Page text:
Buying strong businesses with top-quality brands is a proven way to build lasting wealth, particularly if you can do so when they're out of favor.
That's not unusual for the Burbank, Calif.-based entertainment juggernaut, which is celebrating its 90th birthday this year. In that span, it's carefully constructed a stable of brands that's the envy of the entertainment world, including Lucasfilm (creator of Star Wars), the ESPN sports network, Pixar, Marvel Entertainment, ABC and specialty channels such as A&E, Lifetime and History.
But while Disney may be winning the brand wars, its stock has taken a bruising this year, declining 12%, compared with a 4% gain for the S&P 500. Disney now trades at 16.6 times its last 12 months of earnings, a discount to media rivals like Comcast, at 18.8, and Time Warner, at 17.7. Shares fell a little more than 1% in Monday trading.
Investors are particularly worried about declining viewership at ESPN, and those fears haven't been eased by the NFL season's rough start, with TV ratings dropping double digits overall so far. You can blame some of that on the election: Going back to 1996, NFL viewership has a history of slumping 2% to 10% in years when the White House is up for grabs.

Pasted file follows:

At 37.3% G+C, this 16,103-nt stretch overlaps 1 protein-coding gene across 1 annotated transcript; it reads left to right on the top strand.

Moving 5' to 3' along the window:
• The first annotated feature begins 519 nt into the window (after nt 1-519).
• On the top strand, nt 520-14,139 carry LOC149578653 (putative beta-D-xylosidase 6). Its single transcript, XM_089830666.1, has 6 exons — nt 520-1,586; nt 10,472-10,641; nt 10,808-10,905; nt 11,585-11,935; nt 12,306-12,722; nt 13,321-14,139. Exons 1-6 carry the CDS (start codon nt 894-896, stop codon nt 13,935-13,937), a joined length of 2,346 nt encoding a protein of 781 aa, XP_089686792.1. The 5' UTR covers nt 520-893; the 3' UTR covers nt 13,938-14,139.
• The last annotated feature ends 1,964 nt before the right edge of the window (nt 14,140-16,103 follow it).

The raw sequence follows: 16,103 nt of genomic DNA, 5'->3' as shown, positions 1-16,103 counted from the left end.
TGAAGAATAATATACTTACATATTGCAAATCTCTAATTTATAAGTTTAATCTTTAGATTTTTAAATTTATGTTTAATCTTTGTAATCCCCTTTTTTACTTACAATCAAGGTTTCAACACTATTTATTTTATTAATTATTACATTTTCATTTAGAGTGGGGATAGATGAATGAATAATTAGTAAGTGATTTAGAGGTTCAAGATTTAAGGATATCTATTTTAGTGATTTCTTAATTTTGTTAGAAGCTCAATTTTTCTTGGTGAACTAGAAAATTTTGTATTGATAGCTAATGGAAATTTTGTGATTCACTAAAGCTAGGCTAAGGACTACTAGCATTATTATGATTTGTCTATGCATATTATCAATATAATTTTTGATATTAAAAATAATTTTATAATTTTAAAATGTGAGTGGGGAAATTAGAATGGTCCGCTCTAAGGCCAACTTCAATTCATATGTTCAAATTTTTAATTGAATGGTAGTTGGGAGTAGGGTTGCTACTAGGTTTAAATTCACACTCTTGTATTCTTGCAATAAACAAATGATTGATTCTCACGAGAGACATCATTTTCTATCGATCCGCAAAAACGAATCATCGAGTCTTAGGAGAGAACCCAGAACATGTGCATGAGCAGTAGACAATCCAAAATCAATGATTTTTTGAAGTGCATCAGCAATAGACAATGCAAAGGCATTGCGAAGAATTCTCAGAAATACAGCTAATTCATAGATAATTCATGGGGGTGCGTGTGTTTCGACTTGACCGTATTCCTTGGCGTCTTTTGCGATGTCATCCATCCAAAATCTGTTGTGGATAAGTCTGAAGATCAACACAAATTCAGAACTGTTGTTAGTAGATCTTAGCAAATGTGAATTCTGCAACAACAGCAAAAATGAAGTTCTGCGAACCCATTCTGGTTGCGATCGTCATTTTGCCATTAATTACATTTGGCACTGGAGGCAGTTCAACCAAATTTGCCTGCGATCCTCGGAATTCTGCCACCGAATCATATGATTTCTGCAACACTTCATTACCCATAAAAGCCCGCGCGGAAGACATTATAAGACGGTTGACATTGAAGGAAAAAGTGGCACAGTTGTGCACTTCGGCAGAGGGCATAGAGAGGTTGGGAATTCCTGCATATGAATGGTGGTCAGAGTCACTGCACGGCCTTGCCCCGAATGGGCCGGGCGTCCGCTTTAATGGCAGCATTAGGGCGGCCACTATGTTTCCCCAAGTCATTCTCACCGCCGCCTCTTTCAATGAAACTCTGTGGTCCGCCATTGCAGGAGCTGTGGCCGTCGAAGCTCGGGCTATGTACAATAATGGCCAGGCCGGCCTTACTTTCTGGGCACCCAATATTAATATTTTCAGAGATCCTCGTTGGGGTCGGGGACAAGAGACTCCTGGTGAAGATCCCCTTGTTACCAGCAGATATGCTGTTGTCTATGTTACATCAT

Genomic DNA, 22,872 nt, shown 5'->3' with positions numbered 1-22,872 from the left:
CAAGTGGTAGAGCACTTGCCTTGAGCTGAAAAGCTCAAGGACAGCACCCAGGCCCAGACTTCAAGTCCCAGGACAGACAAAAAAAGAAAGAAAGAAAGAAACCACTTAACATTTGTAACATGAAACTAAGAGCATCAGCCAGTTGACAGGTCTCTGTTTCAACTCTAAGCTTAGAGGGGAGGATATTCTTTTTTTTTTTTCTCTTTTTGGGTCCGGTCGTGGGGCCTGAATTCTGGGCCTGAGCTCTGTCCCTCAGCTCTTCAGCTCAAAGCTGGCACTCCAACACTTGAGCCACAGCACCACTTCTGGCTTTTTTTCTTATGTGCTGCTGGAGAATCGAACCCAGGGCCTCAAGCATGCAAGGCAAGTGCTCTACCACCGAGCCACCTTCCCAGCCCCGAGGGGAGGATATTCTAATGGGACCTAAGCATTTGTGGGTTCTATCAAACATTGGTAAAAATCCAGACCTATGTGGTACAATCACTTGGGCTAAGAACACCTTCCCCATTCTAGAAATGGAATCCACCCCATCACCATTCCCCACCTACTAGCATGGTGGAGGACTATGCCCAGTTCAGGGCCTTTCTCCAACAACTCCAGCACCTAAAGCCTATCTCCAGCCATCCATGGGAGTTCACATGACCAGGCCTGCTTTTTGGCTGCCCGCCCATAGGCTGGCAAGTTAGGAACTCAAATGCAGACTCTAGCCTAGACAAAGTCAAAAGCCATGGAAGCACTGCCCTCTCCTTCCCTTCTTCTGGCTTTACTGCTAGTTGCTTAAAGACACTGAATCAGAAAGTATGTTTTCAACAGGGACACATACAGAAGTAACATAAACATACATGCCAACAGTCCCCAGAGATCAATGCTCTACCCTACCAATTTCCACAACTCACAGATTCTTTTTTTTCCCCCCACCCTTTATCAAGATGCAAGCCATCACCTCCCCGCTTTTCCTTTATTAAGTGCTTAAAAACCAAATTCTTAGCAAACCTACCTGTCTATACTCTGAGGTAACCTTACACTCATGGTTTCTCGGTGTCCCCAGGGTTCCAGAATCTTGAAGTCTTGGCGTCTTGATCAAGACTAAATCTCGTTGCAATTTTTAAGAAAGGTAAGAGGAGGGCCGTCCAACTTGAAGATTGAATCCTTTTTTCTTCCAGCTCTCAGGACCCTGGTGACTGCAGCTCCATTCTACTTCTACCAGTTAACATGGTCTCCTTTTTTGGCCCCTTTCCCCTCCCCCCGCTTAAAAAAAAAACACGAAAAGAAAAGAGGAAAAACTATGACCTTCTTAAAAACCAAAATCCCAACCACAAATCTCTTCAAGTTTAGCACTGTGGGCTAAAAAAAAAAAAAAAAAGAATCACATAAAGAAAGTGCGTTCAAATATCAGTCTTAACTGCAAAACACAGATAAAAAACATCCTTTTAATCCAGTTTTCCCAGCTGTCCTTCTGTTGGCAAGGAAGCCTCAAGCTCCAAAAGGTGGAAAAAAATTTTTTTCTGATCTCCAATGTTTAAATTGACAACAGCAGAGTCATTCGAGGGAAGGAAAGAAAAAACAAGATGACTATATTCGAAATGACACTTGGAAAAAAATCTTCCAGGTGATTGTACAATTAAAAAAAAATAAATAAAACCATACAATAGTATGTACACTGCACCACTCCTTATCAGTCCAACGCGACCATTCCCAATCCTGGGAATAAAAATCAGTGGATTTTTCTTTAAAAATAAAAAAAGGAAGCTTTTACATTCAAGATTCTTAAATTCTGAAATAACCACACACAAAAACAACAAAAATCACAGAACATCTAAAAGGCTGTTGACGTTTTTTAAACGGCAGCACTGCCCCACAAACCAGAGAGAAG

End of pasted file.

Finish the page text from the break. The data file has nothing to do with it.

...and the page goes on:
Throw in this year's matchup between Hillary Clinton and Donald Trump, with a more shocking episode coming seemingly every day (and don't forget, the first debate ran head-to-head with ESPN's Monday Night Football), and you get some of the explanation for the shortfall.
But that's not the whole story: Disney's TV networks are battling for eyeballs with myriad other distractions, the most potent being streaming services such as Netflix, which are prompting many households to drop cable TV entirely.
That's a big shift, to be sure, but investors are overlooking Disney's long history of skillfully navigating changes in the media business. Today, part of its strategy revolves around finding new ways to leverage the ESPN brand.
For example, in August, Disney said it would spend $1 billion for a one-third stake in Major League Baseball's BamTech streaming service, with an option to buy full control. BamTech and Disney are now working on a standalone ESPN-branded subscription streaming service that will show MLB games, as well as football, basketball and college sports.
As well, after originally being counted out as a potential buyer of Twitter, Disney is rumored to be interested again. Twitter's struggles are well documented, but a deal would give Disney access to the social network's 317 million users, as well as its valuable online audience-building expertise.